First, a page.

Here’s a how-de-do

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In a recent post, APA7 – not so sure…, I said that one of the things I like about the latest edition of the APA Publication Manual is that it standardises the recording of a DOI – to the form: https//doi.org/10.xxxxx.yyyy.  Previously there were several different ways of recording a DOI, including

doi:10.1098/rstb.2010.0321
http://dx.doi.org/10.1098/rstb.2010.0321
https://doi.org/10.1098/rstb.2010.0321

All three methods were accepted in APA style documents, with the caveat that the formats should not be mixed in any one reference list, authors should change the format of any DOIs if and as necessary to provide a consistent style in that paper.

The latest edition of APA advises a standard format, so this item would now be referenced only as https://doi.org/10.1098/rstb.2010.0321.

This standardisation is good, it reduces potential confusion.

But it’s not just online documents which have DOIs – print documents are often assigned DOIs as well. The APA-style reference for APA’s Publication manual is (according to my paperback edition of the style guide, p. iv):

American Psychological Association (2020). Publication manual of the American Psychological Association (7th ed.). https://doi.org/10.1037/0000165-000

Which may make for complications (especially for students in IB schools).

In an earlier post, Just a matter of time, I pointed to confusion between online material and material obtained online. Students (and teachers and others) are often confused in this regard; the title of Katie Greer and Shawn McCann’s article says it all: Everything Online is a Website: Information Format Confusion in Student Citation Behaviors.

IB adds to the confusion by requiring students to provide dates of access for electronic sources.

Now APA7 adds to the pot by requiring that DOIs be provided, using the https:// format, for print materials as well as for online materials:

Include a DOI for all works that have a DOI, regardless of whether you used the online version or the print version (APA7, p. 299).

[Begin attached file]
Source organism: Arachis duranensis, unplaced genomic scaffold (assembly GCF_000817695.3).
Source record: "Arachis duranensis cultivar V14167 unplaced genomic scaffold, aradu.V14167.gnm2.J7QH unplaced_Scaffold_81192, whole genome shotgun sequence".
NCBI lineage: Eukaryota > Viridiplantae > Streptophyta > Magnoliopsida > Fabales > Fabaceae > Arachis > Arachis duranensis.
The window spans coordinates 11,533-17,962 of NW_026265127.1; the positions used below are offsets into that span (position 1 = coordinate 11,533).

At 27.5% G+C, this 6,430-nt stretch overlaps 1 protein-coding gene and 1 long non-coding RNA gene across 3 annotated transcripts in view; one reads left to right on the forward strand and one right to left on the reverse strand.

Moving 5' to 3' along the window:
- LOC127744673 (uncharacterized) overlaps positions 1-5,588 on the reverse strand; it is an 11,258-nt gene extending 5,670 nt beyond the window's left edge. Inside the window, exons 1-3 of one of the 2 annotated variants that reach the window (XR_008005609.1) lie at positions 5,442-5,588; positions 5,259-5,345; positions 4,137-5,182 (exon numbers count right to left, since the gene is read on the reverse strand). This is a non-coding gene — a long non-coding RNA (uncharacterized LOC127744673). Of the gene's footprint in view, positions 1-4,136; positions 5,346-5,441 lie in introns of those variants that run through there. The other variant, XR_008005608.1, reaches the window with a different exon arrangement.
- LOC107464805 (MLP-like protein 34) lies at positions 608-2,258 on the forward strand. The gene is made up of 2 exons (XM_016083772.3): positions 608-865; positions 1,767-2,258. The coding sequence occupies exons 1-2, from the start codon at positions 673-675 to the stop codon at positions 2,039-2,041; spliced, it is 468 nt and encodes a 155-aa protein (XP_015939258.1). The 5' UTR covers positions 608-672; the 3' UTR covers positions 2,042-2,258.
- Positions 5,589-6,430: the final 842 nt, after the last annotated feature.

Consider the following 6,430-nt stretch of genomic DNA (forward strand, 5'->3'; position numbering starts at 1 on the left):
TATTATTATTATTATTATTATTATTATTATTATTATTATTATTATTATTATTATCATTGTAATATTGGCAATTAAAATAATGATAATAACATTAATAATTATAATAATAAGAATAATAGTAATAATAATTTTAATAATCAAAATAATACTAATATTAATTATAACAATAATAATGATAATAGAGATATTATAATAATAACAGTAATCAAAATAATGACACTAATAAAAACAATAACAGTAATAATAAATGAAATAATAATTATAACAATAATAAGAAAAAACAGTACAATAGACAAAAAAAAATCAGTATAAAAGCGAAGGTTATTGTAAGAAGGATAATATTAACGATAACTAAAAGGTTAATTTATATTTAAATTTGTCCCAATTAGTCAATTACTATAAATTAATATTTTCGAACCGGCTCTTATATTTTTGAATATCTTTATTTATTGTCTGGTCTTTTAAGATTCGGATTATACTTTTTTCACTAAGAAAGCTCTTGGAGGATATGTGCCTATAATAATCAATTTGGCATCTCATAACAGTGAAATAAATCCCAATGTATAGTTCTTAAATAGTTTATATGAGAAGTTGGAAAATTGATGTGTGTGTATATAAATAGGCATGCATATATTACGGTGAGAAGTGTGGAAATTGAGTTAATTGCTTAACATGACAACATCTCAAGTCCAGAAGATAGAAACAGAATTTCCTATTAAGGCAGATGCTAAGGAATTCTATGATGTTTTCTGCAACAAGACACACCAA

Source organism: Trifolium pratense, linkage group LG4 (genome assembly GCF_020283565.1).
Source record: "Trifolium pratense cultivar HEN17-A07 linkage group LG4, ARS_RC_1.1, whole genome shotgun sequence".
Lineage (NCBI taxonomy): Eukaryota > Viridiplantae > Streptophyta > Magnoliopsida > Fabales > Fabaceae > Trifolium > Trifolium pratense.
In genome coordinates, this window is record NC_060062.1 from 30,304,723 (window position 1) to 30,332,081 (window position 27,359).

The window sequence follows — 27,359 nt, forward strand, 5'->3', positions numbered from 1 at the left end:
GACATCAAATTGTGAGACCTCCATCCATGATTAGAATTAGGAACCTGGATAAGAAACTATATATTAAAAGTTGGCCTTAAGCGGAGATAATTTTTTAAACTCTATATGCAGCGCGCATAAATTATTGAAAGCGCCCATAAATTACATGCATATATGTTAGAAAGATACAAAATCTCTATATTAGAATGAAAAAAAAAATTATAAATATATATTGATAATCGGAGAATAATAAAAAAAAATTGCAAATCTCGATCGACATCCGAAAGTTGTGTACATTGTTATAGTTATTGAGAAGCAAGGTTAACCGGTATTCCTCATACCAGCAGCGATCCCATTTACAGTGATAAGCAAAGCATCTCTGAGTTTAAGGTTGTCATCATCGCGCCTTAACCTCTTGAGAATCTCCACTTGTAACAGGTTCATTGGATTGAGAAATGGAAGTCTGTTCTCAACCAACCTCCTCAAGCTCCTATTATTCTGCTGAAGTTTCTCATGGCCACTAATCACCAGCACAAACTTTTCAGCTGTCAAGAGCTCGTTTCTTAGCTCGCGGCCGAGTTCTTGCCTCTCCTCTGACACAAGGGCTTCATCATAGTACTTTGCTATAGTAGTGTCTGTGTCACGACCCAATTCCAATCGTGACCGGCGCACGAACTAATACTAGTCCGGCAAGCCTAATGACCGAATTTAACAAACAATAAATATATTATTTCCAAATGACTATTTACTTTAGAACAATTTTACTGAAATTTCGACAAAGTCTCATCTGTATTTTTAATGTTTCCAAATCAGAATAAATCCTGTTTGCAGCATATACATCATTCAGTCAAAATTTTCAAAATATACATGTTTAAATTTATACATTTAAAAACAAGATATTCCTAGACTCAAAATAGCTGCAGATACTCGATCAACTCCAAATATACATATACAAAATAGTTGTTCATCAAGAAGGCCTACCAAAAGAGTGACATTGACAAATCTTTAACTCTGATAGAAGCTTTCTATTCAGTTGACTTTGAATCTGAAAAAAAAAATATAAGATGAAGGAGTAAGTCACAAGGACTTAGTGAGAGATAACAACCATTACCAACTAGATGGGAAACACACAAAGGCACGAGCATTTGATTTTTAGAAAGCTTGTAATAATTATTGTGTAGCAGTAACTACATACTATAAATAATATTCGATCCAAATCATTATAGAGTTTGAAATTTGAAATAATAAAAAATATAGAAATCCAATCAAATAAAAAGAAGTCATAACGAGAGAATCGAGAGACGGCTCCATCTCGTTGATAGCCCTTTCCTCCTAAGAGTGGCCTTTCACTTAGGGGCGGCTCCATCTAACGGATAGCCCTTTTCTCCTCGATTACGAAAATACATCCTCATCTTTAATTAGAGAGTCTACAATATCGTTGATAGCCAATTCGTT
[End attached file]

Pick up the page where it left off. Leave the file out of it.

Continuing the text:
Putting it all together, I’ve got a little list – of incompatible requirements. * 

  • Many referencing style guides (including APA) advise that date of access is needed only for online materials which are unstable, their contents or the URL might change or be changed.
  • The guides advise that materials with a DOI are regarded as stable so do not need a date of access.
  • APA7 requires that if a source has a DOI then it should be included in the reference.
  • APA7 requires that the DOI use the https:// protocol, thus
    https://doi.org/10.1037/0000165-000.
  • (As noted,) materials with a DOI are regarded as stable so do not need a date of access (in major referencing guides).
  • IB requires that references for electronic sources include the date of access.
  • IB examiners have been known to comment “Date of access?” on reference lists which include DOIs which do not have dates of access – marks may have been deducted for the omission.
  • It is unlikely that IB examiners will check whether a work in a reference list which carries a DOI is available in print; the DOI will have the https:// protocol and therefore look just like an online source.
  • IB examiners might therefore deduct marks for not including the date of access of a print work because they think it is an online source and therefore should have a date of access.

It’s a fine how-de-do, isn’t it, a pretty mess AND a state of things? *

Here are two suggestions for resolving the conundrum:

1) if referencing print materials with DOI for IB assessments, advise students not to give the DOI despite any advice to the contrary in the referencing guide.

OR

2) IB should instruct examiners that if a reference includes a DOI – including entries in the form https://doi.org/10.xxxxx.yyyy – then no date of access is required; to dispel confusion in schools, this advice could (and should) be added to IB guidance such as the page Acknowledging the ideas or work of another person—minimum requirements.

 

*  I seem to have Gilbert and Sullivan’s Mikado playing earworm, both “I’ve got a little list” and “Here’s a how-de-do” feature in the comic opera – which leads to the thought, if we are trying to “make the punishment fit the crime,” we must first be sure that a crime has been committed.

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